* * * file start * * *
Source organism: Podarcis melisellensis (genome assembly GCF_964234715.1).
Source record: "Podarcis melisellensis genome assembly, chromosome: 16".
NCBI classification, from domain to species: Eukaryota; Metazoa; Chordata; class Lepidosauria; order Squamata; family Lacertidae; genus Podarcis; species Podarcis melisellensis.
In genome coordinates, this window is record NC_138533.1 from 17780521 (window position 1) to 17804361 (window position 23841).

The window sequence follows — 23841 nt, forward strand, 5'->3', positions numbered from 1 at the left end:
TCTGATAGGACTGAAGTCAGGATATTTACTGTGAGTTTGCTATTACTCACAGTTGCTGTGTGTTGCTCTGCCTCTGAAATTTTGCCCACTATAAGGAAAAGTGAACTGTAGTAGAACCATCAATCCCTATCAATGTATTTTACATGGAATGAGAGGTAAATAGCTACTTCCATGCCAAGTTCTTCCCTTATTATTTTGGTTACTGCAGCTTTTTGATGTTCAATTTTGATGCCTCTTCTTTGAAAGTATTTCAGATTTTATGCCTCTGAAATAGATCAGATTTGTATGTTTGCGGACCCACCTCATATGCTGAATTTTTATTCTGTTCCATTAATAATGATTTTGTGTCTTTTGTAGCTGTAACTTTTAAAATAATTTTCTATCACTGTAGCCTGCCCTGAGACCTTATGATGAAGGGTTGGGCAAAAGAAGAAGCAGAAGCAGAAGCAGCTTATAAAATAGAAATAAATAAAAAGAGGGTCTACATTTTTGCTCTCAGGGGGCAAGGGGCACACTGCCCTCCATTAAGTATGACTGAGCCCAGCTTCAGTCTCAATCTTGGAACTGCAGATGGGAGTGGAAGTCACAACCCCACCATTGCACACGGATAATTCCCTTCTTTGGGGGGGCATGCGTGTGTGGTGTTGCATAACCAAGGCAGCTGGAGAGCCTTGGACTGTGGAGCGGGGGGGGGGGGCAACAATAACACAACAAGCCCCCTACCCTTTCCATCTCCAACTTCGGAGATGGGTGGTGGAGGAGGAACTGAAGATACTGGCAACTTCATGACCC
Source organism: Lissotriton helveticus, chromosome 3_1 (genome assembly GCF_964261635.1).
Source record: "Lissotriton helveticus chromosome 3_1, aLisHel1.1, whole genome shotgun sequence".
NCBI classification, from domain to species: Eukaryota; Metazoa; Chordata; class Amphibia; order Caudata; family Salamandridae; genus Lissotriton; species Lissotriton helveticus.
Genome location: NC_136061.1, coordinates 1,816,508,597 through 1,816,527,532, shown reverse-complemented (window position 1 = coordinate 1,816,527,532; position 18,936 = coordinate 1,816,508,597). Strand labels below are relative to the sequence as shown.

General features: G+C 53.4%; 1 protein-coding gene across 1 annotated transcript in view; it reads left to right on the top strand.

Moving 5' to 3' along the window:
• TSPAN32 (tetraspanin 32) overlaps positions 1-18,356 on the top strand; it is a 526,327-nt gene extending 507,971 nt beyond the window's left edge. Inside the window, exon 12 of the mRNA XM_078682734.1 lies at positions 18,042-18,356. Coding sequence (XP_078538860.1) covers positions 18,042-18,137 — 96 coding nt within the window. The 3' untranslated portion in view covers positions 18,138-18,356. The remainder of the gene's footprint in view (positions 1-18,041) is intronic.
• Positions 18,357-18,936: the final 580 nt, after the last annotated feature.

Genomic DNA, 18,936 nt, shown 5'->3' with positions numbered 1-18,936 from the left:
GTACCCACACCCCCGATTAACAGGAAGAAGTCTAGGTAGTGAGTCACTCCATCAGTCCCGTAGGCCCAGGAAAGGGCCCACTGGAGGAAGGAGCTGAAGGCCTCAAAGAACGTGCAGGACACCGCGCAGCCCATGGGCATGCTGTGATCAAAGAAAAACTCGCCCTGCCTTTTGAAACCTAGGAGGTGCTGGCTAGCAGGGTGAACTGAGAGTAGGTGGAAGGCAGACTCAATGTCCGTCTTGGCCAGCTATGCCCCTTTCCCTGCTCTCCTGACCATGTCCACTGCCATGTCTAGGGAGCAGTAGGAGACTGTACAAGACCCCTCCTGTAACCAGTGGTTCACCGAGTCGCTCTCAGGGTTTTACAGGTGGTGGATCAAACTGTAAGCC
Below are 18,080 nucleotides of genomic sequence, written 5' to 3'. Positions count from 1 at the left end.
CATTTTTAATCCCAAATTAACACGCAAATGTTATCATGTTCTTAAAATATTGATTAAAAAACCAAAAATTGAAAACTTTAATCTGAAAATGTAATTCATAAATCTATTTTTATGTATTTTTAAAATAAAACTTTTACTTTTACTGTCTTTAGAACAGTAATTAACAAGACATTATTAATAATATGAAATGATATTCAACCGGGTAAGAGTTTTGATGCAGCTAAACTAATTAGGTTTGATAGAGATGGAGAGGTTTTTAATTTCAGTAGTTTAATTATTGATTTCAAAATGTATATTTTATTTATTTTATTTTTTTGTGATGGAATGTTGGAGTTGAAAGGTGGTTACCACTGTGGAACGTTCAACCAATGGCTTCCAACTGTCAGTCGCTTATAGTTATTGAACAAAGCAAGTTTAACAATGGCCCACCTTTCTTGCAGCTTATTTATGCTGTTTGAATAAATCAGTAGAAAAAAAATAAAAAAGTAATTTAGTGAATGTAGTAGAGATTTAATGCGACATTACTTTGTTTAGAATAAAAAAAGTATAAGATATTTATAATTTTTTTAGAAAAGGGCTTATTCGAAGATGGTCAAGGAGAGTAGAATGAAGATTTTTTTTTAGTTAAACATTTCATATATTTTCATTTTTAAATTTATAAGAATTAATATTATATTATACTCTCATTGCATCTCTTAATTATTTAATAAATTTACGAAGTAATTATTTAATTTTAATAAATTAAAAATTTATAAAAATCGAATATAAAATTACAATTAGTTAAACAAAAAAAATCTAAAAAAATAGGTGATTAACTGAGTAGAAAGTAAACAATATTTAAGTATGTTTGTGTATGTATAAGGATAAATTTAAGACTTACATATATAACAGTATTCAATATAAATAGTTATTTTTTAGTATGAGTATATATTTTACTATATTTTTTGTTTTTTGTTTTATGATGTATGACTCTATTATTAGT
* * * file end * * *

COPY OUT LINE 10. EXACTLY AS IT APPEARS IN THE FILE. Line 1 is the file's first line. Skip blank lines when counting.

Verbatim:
Genome location: NC_136061.1, coordinates 1,816,508,597 through 1,816,527,532, shown reverse-complemented (window position 1 = coordinate 1,816,527,532; position 18,936 = coordinate 1,816,508,597). Strand labels below are relative to the sequence as shown.